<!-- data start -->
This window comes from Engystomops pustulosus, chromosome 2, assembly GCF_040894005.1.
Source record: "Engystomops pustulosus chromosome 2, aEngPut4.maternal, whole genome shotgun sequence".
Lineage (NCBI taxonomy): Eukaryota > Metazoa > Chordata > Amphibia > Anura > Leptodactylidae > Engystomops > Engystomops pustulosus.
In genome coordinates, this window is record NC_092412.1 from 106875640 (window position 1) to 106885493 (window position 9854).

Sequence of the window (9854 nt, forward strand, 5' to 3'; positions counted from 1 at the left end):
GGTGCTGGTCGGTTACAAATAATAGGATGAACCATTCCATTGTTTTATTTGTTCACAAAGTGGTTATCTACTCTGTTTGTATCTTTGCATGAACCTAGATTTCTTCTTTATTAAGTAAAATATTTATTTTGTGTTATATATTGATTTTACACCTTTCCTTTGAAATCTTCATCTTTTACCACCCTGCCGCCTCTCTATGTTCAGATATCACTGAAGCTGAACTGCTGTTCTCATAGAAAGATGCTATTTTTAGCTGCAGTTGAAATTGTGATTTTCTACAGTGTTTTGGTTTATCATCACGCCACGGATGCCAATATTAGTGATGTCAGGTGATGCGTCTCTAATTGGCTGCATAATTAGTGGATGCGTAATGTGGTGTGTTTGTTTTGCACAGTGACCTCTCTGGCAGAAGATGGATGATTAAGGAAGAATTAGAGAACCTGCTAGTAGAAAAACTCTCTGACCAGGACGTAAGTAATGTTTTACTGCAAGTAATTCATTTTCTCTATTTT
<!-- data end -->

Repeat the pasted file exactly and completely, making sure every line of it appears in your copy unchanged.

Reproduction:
This window comes from Engystomops pustulosus, chromosome 2, assembly GCF_040894005.1.
Source record: "Engystomops pustulosus chromosome 2, aEngPut4.maternal, whole genome shotgun sequence".
Lineage (NCBI taxonomy): Eukaryota > Metazoa > Chordata > Amphibia > Anura > Leptodactylidae > Engystomops > Engystomops pustulosus.
In genome coordinates, this window is record NC_092412.1 from 106875640 (window position 1) to 106885493 (window position 9854).

Sequence of the window (9854 nt, forward strand, 5' to 3'; positions counted from 1 at the left end):
GGTGCTGGTCGGTTACAAATAATAGGATGAACCATTCCATTGTTTTATTTGTTCACAAAGTGGTTATCTACTCTGTTTGTATCTTTGCATGAACCTAGATTTCTTCTTTATTAAGTAAAATATTTATTTTGTGTTATATATTGATTTTACACCTTTCCTTTGAAATCTTCATCTTTTACCACCCTGCCGCCTCTCTATGTTCAGATATCACTGAAGCTGAACTGCTGTTCTCATAGAAAGATGCTATTTTTAGCTGCAGTTGAAATTGTGATTTTCTACAGTGTTTTGGTTTATCATCACGCCACGGATGCCAATATTAGTGATGTCAGGTGATGCGTCTCTAATTGGCTGCATAATTAGTGGATGCGTAATGTGGTGTGTTTGTTTTGCACAGTGACCTCTCTGGCAGAAGATGGATGATTAAGGAAGAATTAGAGAACCTGCTAGTAGAAAAACTCTCTGACCAGGACGTAAGTAATGTTTTACTGCAAGTAATTCATTTTCTCTATTTT